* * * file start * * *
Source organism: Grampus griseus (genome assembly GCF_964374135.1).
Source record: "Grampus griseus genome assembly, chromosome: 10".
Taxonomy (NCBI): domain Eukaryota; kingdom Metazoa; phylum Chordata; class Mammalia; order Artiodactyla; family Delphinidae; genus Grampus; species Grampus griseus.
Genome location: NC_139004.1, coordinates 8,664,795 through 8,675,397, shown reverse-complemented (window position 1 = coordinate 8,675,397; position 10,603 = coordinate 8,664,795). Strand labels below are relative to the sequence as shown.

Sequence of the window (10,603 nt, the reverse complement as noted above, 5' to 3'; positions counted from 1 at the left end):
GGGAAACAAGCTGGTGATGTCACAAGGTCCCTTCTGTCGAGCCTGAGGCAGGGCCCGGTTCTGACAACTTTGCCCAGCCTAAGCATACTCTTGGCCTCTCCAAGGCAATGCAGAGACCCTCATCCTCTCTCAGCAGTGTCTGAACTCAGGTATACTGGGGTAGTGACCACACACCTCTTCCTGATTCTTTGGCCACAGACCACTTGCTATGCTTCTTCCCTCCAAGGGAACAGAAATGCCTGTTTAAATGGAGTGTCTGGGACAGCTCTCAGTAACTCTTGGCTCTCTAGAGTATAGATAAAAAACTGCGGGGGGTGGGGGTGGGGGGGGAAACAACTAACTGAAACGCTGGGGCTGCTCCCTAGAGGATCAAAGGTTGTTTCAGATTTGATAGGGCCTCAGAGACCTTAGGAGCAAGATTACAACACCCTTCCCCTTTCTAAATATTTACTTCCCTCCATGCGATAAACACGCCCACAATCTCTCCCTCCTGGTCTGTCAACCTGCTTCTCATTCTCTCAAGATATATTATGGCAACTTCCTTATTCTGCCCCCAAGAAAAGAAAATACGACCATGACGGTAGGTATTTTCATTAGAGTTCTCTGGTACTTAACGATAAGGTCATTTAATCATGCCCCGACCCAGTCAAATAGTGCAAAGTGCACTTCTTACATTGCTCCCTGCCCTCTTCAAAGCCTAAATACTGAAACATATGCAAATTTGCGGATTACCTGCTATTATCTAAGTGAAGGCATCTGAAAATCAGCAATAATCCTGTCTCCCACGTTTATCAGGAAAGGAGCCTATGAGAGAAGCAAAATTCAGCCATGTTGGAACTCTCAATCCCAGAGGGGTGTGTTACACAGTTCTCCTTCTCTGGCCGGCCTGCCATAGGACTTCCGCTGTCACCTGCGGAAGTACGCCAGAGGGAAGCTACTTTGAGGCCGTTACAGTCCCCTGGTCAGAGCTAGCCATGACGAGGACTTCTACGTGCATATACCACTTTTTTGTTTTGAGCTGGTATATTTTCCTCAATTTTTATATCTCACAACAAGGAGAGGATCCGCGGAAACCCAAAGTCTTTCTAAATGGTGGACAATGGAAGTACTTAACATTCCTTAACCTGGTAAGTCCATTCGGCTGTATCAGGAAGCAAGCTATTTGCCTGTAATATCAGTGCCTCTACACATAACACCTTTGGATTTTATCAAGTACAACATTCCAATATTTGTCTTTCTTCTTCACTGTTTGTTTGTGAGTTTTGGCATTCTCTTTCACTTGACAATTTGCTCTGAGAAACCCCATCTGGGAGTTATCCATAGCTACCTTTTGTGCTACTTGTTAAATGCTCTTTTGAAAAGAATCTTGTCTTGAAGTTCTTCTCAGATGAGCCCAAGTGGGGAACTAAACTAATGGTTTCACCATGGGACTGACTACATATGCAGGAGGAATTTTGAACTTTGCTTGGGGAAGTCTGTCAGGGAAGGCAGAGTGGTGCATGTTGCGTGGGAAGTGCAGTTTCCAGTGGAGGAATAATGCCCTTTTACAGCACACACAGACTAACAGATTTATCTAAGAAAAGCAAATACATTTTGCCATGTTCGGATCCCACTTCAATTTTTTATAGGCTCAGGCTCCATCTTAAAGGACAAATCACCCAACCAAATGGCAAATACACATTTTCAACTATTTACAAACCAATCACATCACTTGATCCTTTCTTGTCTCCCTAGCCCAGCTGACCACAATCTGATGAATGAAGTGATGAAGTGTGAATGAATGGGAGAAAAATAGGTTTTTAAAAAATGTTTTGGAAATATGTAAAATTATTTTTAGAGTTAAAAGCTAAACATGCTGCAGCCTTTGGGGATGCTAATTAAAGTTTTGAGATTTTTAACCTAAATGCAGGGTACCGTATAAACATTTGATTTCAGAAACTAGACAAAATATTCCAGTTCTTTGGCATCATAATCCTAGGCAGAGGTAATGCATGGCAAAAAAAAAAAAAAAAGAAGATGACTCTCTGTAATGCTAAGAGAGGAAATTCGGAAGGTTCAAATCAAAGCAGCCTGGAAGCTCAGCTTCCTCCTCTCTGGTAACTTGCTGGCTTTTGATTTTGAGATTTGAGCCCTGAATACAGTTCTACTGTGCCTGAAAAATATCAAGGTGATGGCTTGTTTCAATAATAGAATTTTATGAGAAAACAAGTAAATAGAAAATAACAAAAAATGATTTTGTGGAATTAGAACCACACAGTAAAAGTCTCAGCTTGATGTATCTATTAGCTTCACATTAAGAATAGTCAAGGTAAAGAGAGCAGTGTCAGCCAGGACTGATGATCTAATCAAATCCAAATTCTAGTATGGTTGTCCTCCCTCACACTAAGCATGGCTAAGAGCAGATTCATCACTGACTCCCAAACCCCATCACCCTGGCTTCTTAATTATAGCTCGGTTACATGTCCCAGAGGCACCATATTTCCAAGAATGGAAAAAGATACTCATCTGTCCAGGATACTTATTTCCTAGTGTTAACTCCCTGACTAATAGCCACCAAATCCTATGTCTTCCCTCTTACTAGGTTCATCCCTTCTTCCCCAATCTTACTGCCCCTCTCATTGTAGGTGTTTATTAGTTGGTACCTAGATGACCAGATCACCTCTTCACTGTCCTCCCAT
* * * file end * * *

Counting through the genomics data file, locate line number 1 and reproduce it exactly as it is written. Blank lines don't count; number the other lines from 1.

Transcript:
Source organism: Grampus griseus (genome assembly GCF_964374135.1).